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Chapter 11
How You Will Die: Causes or
Causes of death, colloquially
We now pause our inquiry into when you will die and concentrate for some time on how it might
happen. Let us pay another visit to Nathan Yau’s series of (interactive) visualizations for Flowing
Data. We already discussed Years You Have Left to Live, Probably. Another of them is called
Causes of Death and the last How you will die (links work if you download the PDF but do not
work within Perusall).
These visualizations are really a treasure trove. So much going on. I’ve reproduced an image from
Causes of Death below, but you really should interact with it on the web.
Take a close look at the image in Figure 11.1. How many variables are represented here? (Pause
and think this over.) There are fifteen color bands representing causes of death, but these are not
each variables. Rather, they are categories of a single variable: cause-of-death, as operationalized
by the Centers for Disease Control and Prevention.1 These include cancer, congenital defects, and
external causes (e.g., pianos falling on your head), among others. Along the bottom of the image we
see age, which is another variable. Indeed, the most salient aspect of this visualization is how much
the relative importance of different causes of death changes over the course of one’s life span.
If you die in your 20s, it is likely that you died from external causes. While if you died in your
80s, it is more likely because of a circulatory or respiratory disease. This intuitive sense-making
is an example of conditional probabilities. It may not be a two-way table, but Figure 11.1 is in
many ways analogous to a two-way table. The two variables are age-at-death and cause-of-death.
Although we are not putting numbers to the probabilities we can read this image as indicating that
P(cause = external | age in 20s) > P(cause = circ or resp | age in 20s)
(read, the probability that cause of death is external given that age of death is in ones 20s. . . ).
While the opposite is true in your 80s:
1 Operationalization of a variable is a fancy and more specific word for defining it. It doesn’t seem necessary to
define “cause of death” in the common-sense use of the word define. But when we decide how many and which
categories to include in our use of the variable, we operationalize this definition. For example, we could operationalize
cause of death as “natural causes” or “other”. This would be a dichotomous operationalization. And it leaves a lot to
the imagination. The Center for Disease Control is particularly interested in diseases and not in external causes. So
it makes sense that all external causes are banded together in this figure. However, don’t be fooled. There are many
subcategories, including very specific ones like “Pedal cyclist injured in collision with heavy transport vehicle or bus.”
Figure 11.1: Screenshot of Causes of Death visualization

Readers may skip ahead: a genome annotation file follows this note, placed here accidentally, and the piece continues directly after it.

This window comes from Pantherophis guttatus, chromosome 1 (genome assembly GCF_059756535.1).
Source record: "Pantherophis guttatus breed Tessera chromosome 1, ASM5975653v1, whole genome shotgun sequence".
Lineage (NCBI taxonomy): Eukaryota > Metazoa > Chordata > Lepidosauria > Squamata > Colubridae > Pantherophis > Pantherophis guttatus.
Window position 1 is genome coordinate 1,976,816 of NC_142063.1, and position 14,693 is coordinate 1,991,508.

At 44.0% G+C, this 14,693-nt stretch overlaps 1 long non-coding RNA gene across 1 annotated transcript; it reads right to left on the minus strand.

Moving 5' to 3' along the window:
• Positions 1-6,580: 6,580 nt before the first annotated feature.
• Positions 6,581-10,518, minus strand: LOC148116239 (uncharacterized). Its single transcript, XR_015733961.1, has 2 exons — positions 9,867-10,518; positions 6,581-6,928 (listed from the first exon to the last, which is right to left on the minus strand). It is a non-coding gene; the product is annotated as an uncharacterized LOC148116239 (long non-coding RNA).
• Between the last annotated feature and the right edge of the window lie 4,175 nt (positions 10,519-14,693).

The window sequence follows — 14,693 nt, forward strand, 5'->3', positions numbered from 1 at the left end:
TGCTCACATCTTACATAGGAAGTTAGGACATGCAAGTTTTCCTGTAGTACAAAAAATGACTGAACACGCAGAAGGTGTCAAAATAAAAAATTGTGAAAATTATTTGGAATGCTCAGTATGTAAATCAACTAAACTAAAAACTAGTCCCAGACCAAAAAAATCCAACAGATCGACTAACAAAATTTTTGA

P(cause = external | age in 20s) < P(cause = circ or resp | age in 20s) There is an important difference between this particular figure and a two-way table of counts. This figure shows relative proportions of death for each age, not absolute numbers. As we know, and even visualized explicitly in Chapter 9, the count of deaths is much higher among adults in their 70s and 80s than among those in their 20s. Figure 11.1 does not communicate that. Instead, by ignoring the overall scale, the figure allows us to focus on the shifting importance of different causes. A two dimensional figure is used here to represent relationships between two variables (age-at-death and cause-of-death), but there are more than two variables here. The additional variables require using the tabs at the top. Sex is here, as well as race. Note that although sex and race categories are all switched between by using tabs, they are not, of course, categories belonging to a single variable. This is something that I slightly dislike about this visualization. The way it is designed, it feels as though one cannot observe, or condition on, sex and race at the same time. So there are four variables (did you get it right?). We can, in principle, imagine conditioning on any or all of them. For example, we could ask what is the probability of death by endocrine disease for (i.e., given, conditioned on) an African-American male aged 65-70. We might write something like this in probability notation as, P(cause = endocrine | race = African-American, sex= male, age = 65-70) = ? Yau also draws your attention to another feature of this visualization: “When you select races, you might notice that the smaller groups, American Indian and Asian, appear to be more jagged, whereas cause of death for the larger groups, black and white, appear to be smoother. This is likely due to population size more than anything else. It’s a smaller sample, and there’s higher variance.” The sample size factors in here, because CDC data are being used to estimate a proportion. For example, what proportion of 65-year-old deaths are the result of circulatory disease. Suppose we 57 knew the true proportion in the total population. If we took only a sample from this population, we will not always find exactly the same proportion. For small samples, the proportion in each sample will appear to vary a lot. While for large samples, the proportion will vary but in a smaller range. We will revisit this idea again when we discuss making bets. Yau’s final visualization in the trio, How You Will Die, combines elements of causes-of-death and years-you-have-left-to-live. The visualization is dynamic, and the passing of time is like a sped up version of your life. In Figures 11.2-11.4, I have reproduced still snapshots taken at three different “ages”, starting with the simulation settings: Asian female, age 21. Figure 11.2: Screenshot 1 of How You Will Die visualization Figure 11.3: Screenshot 2 of How You Will Die visualization In this visualization, you can tell that death becomes more probable (and eventually certain) as you get older. The dots fill up slowly (except at the very beginning, when early childhood disease can 58 CHAPTER 11. HOW YOU WILL DIE: CAUSES OR CONDITIONS? Figure 11.4: Screenshot 3 of How You Will Die visualization play a role) and then more quickly. The colors represent causes. In the two-dimensional plane of dots, we get a sense of the randomness of the draw. But we also perceive the relative importance of causes by the areas taken up by purple and red. These are collected into a bar plot on the right side. At the base of each bar, the proportion is reported as a percentage of all deaths by this age. Hold my beer So far, we have conditioned on things that you can’t change, like your age, race, or sex-at-birth. But what if I tell you that I’m about to do something really stupid risky. Like suppose I told you I was going to eat a bunch of Pop Rocks and drink a lot of Coke, which we all know killed Little Mikey, the child star from the Life cereal commercials?2 If I am about to engage in highly risky behavior, you might not want to put the probability that I die this year at the 1% or 2% base rate from the life tables. You might think I have a 37% chance of dying from an exploded stomach. Which, by the way, is an external cause. So you might think that the conditional probability of death by external causes should go up, but not the probability of death by respiratory disease. When there is something that you can change, or manipulate, such as engaging in a particular behavior (e.g., driving, rock climbing, or eating Pop Rocks and Coke), then we can imagine what might have happened if you didn’t do something that you did (or did something that in reality you didn’t do). This is what is known as a counterfactual claim, such as “if I didn’t check my email this morning before leaving the house, I would not have missed the train.” Maybe. But how can we know? Our knowledge about the world is based on a combination of observations. (I am distinguishing knowledge from belief, but epistemology is a big topic and beyong our scope at the moment!) Some of those observations are of the form where we do not deliberately manipulate conditions in the world, such as treatments, behaviors, or environmental factors. We just observe the joint occurrences of events in samples, such as health outcomes, behaviors, pollution levels, etc. Analysis of these kinds of data are called observational studies. We can also do experiments, sometimes, where we 2 Okay, yeah, this is an urban legend: 59 gather a sample of people and assign half of them to do something (e.g., take medicine, or sleep in a cabin) and half of them to do something else (e.g., take a placebo, or watch an informational video). These are experimental studies. It is often said that experimental studies are the best way to develop knowledge about causation, that is, answers to questions of the form, does A cause B? Does eating meat cause heart disease? Does smoking cause lung cancer? And are experiments the only way to answer such questions? What does it mean to say A causes B? The philosopher David Hume was one of the first to shed light on the question of how we conceive of causation. In the past twenty years, statistical thinking about causality has also changed a lot. In this course, we are going to take a pragmatic approach and focus on how we use the concept of causation in everyday life. It will be helpful to review our distinction between deterministic and stochastic processes and between associated and independent events. Non-deterministic Causation If I hit a porcelain tea cup hard with hammer and the tea cup breaks, we can safely say that hitting the teacup with a hammer caused the cup to break. We don’t really feel the need to say that if you hit a teacup hard with a hammer, there is a 99.9997% chance that it will break. Even if that’s actually true. And we don’t feel the need to define “hard” in this case either. We use an example like a teacup and hammer when we want to focus on the common-sense big picture and not the details. And the big picture here says that hitting a teacup with a hammer deterministically causes the teacup to break. Let us also assert that if we do not hit the teacup, and it just sits there, then it will not spontaneously break. In the case of the physics of hammers and teacups, we feel that we know this much is true. What about buying a lottery ticket? Does buying a lottery ticket cause one to win the lottery? Well, you certainly are not guaranteed to win the lottery if you buy a ticket. (In fact, your chances will be very low. The subject of making money is the next Big Question). But you can’t possibly win if you don’t buy a ticket. So, strictly speaking, buying a ticket does influence the probability of winning. We’ve now dicussed two examples. In the first case (hammer and teacup): • If A (hammer hits teacup) then definitely B (teacup breaks) • If not A (hammer does not hit teacup) then definitely not B (teacup does not breaks) In table form: Hammer hits teacup Hammer does not hit teacup Teacup breaks Teacup doesn’t break Always* Never Never Always *pretty much; we’re not splitting hairs here. In the second case (lottery ticket): • If A (buy lottery ticket) then maybe B (win lottery) and maybe not B (do not win lottery) • If not A (do not buy lottery ticket) then definitely not B (do not win lottery) Buy lottery ticket Do not buy ticket Win lottery Do not win lottery Rarely Never Probably Always 60 CHAPTER 11. HOW YOU WILL DIE: CAUSES OR CONDITIONS? Waht about this question: does smoking cause cancer? Does it fit either of these two cases? Unfortunately the question about smoking does not. It belongs to a yet another case. In the third case (smoking): • If A (smoke) then maybe B (cancer) and maybe not B (no cancer) • If not A (do not smoke) then maybe B (cancer) and maybe not B (no cancer) Get cancer Do not get cancer Maybe Maybe Maybe Maybe Smoke Do not smoke Now I’m not saying that the chances of cancer are the same whether you smoke or not. That remains an open question so far as our present argument goes. But even thus far, we can see that the smoking causality question, posed this way, invites some more questions. How big a difference does there have to be between the cancer rates for smokers and non-smokers for us to be convinced that there is an association between smoking and cancer? And if there is an association between smoking and cancer, what would drive us to call this a causal relationship, to say that smoking causes cancer? Could there be a third variable? Could causality go the other way? At minimum, we may say that there is no causation without association. If two events are independent (that is, they co-occur with frequencies that are consistent with their being independent events), then it does not make sense to say that one causes the other. Testing for an association between two variables Let’s focus on the first question: How big a difference does there have to be between the cancer rates for smokers and non-smokers for us to be convinced that there is an association between smoking and cancer? Our approach to answering this question will be very similar to the one we used in Chapter 3 where we were considering associations between two-types-of-people questions. The method for establishing association is quite general. Caveat: we are going to vastly oversimplify the problem here and use made up numbers. Smoking is not a dichotomous variable. People can smoke more or less heavily and for different durations. They may have already quit or be active smokers. For this worked example, we will imagine that we are sampling people between the ages of 50 and 75. We will operationalize smokers as heavy smokers: people who smoked the equivalent of at least 10 cigaretts a day for at least 20 years. Suppose that we are able to obtain a randomly selected sample of 1000 people in this age group. For each one, the following information is available: a) whether the person is/was a heavy smoker and b) whether the person has ever been diagnosed with cancer. The beginning of our dataset might look something like this: Person Person Person Person Person Person 1 2 3 4 5 6 Cancer? Smoke? No No Yes No No Yes No Yes No No Yes Yes 61 As a first step, you tabulate the data and get the following contingency table: Smoke: Yes Smoke: No Cancer: Yes Cancer: No 46 93 204 657 Then, you use the table to estimate the following: P (Cancer|Smoke) = 46 = 0.184 46 + 204 P (Cancer|Not Smoke) = 93 = 0.124 93 + 657 You might say that these numbers suggest an association (i.e., dependence) between smoking and cancer: Within this sample, a higher proportion of smokers were diagnosed with cancer than non-smokers. But is this enough of a difference to convince you that, if you went out and found 1000 new (random) people, you would still observe a difference of this magnitude? One way to start trying to answer this question is to consider the following thought experiment: imagine that, among all people in the world, there is NOT a higher incidence of cancer among smokers (as compared to non-smokers). If that were the case, you would expect to see P (Cancer|Smoke) = P (Cancer|Not Smoke). Or, written slightly differently: P (Cancer|Smoke) ≠ P (Cancer|Not Smoke) = 0. In comparison, you observed the following in your sample: P (Cancer|Smoke) ≠ P (Cancer|Not Smoke) = 0.184 ≠ 0.124 = 0.06. So, you could pose the following question: what is the probability that, among the whole population, smokers do not have higher risk of cancer; but, among the random sample of 1000 people that you observed, there is a 6% (or greater) increased incidence of cancer among smokers as compared to non-smokers? This type of question is the basis for hypothesis testing. Often, in hypothesis testing, we form a null hypothesis (in this case, the null hypothesis might be that smokers and non-smokers have equal cancer incidence among the full population) and alternative hypothesis (in this case, the alternative hypothesis might be that smokers have at least 6% higher risk of cancer than non-smokers). Based on the sample you observed, you could estimate that approximately 46+204 1000 ú 100 = 25 percent of the population smokes and approximately 46+93 ú 100 = 13.9 percent of the population has 1000 been diagnosed with cancer. If there is no real difference in cancer incidence among smokers and non-smokers, then these two variables are independent: 25% of your sample randomly decided to smoke, and 13.9% were randomly diagnosed with cancer. It is easy to simulate datasets under this assumption. In two completely separate (independent) steps, we will randomly assign to each of our 1000 people, a 25% chance of being a heavy smoker 62 CHAPTER 11. HOW YOU WILL DIE: CAUSES OR CONDITIONS? and a 13.9% chance of getting cancer. In Chapter 3, we imagined starting with a fixed number of responses (e.g., smoker/non-smoker), shuffling those responses, and then redistributing the values among our virtual subjects. The code below actually does something different. It will draw values with replacement for each of the two variables. This means that in each replication, we will not actually have exactly 250 smokers and 139 cancers. The numbers will fluctuate somewhat in each simulated dataset. After we generate our simulated datasets, we can calculate P (Cancer|Smoke)≠P (Cancer|Not Smoke) and observe what range of values occurs. We will be particularly interested in the proportion of the time that this difference is greater than or equal to 0.06. That was our observed value. And in this simulation, we know that the two variables are independent. Thus, we are quantifying the chance of observing such a difference in outcomes due to random chance. set.seed(5123) #set some number of iterations/replications nIter = 100 #create vector to save differences in proportions differences = vector(length = nIter) for(i in 1:nIter){ #repeat the following process nIter times #create some fake data and save it as "fakedata" fakedata = data.frame(Smoke = sample(c("Y", "N"), size=1000, prob=c(.25, .75), replace = T), Cancer = sample(c("Y", "N"), size=1000, prob=c(.139, .861), replace = T)) #use the fake data to calculate P(cancer|smoke) CgivenS = table(fakedata)[2,2]/sum(table(fakedata)[2,]) #use the fake data to calculate P(cancer|not smoke) CgivenNS = table(fakedata)[1,2]/sum(table(fakedata)[1,]) } #save P(cancer|smoke) - P(cancer|not smoke) in the ith location of differences differences[i]